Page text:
Case studies of frequent callers

The following are some examples of cases undertaken by the unit:

  • An elderly patient who was socially isolated had placed 99 emergency calls over a five-month period at a cost of £16,335. A case conference was arranged and the evidence of calls made was used to facilitate a placement at a specialist residential care unit. No further calls have been subsequently received. 
  • A patient placed 51 emergency calls over a three-month period at a cost of £8,415, in relation to experiencing breathing difficulties. Our Patient Advice and Liaison Service (PALS) contacted the patient’s GP to discuss the possibility of prescribing home oxygen. The GP was apparently already considering this option, although our information about the number of emergency calls provided further evidence of the patient’s needs. Home oxygen was duly prescribed and no calls have been received since that time.
  • A patient with chronic obstructive pulmonary disease, asthma and bronchitis, who also displayed an acute anxiety condition, placed 238 emergency calls within a period of two months, at a cost of £39,270. Whilst the patient invariably reported severe breathing difficulties, these did not prove to be clinically significant. PALS was able to liaise with the GP, the local hospital ‘fast response’ team and the community social worker. Using the evidence of the frequency of calls to our service, it was arranged for the patient to be admitted to a rehabilitation ward, where he received support to promote independent living. This evidence was also used to refer the patient to a social services panel and funding was subsequently agreed for a placement at an enhanced sheltered housing scheme with access to 24-hour staff support.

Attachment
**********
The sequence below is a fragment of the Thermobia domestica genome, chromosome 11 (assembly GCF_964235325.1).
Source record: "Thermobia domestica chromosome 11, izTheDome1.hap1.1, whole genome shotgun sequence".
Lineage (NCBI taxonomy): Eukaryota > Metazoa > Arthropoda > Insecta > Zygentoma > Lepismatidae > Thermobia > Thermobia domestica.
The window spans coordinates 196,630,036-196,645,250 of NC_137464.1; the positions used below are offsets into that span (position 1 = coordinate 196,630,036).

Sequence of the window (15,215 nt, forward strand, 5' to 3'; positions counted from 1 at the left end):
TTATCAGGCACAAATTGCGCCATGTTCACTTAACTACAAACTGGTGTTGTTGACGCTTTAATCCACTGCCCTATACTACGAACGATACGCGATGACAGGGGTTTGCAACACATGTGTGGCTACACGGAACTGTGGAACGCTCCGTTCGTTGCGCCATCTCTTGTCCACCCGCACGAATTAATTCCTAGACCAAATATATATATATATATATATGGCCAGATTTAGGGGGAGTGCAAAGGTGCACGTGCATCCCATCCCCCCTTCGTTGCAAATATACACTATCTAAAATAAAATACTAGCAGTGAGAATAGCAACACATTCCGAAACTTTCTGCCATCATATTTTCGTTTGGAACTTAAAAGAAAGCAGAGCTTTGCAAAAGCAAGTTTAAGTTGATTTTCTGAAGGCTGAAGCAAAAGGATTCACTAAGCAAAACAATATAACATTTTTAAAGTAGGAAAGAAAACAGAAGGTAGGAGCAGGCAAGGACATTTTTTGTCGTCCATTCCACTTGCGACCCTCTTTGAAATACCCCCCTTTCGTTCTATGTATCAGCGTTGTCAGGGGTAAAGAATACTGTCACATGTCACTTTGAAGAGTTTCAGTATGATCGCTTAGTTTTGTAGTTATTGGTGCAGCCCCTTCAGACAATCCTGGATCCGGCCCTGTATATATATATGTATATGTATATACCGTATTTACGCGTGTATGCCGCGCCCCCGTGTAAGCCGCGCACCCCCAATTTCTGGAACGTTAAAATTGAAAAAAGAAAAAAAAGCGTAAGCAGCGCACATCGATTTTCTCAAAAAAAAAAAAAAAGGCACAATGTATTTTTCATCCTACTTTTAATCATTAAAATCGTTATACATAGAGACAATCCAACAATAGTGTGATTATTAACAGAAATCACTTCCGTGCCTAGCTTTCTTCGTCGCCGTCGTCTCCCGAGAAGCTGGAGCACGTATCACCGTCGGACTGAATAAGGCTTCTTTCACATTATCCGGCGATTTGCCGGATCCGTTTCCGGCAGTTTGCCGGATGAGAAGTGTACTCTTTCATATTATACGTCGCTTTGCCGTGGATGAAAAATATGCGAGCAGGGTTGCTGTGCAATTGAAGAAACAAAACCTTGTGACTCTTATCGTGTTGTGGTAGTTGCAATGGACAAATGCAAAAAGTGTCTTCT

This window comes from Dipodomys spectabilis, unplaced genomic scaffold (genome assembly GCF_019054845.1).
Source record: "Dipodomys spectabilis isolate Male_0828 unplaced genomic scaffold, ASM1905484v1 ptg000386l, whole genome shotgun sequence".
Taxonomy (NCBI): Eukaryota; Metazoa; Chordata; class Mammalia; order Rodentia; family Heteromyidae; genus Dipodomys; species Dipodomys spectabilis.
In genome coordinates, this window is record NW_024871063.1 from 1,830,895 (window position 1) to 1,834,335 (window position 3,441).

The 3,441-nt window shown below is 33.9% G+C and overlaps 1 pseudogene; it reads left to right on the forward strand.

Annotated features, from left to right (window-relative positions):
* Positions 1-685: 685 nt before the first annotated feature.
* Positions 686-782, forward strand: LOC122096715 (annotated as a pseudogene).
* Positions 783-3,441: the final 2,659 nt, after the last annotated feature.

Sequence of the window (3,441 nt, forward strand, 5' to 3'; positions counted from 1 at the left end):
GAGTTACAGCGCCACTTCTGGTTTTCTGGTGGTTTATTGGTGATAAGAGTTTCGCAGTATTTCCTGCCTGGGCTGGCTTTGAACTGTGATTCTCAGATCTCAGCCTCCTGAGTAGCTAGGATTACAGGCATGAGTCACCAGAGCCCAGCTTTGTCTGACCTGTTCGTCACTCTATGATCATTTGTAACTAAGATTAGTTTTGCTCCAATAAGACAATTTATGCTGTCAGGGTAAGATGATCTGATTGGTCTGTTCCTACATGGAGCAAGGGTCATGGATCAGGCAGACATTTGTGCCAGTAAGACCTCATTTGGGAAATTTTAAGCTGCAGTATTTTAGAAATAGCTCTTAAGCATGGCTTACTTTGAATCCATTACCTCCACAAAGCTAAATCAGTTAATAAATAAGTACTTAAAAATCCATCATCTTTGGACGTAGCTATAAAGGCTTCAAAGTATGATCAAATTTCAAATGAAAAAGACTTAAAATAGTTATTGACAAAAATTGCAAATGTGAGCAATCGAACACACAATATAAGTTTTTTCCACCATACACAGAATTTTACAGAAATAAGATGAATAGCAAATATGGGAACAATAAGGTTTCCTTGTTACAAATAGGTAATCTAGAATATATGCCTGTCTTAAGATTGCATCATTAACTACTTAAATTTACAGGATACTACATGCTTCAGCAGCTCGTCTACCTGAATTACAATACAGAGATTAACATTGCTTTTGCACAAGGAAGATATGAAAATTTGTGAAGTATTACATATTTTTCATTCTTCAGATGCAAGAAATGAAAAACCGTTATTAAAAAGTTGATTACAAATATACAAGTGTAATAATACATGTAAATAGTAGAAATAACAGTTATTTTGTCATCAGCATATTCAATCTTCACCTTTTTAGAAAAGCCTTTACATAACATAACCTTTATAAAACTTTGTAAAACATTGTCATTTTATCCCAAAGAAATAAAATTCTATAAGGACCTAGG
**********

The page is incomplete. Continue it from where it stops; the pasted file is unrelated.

• Having established a relationship with an acute trust, the patient experiences department were invited to attend a case conference in respect of a frequent caller who had multiple admissions at A&E. The duty station officer who attended was able to identify that the calls were being made by the patient’s carers and always occurred around late afternoon. As the patient is a diabetic, it emerged that dietary needs were the cause of the problem. A care plan was designed to include support from the diabetic nurse and additional carer input from social services to address this.

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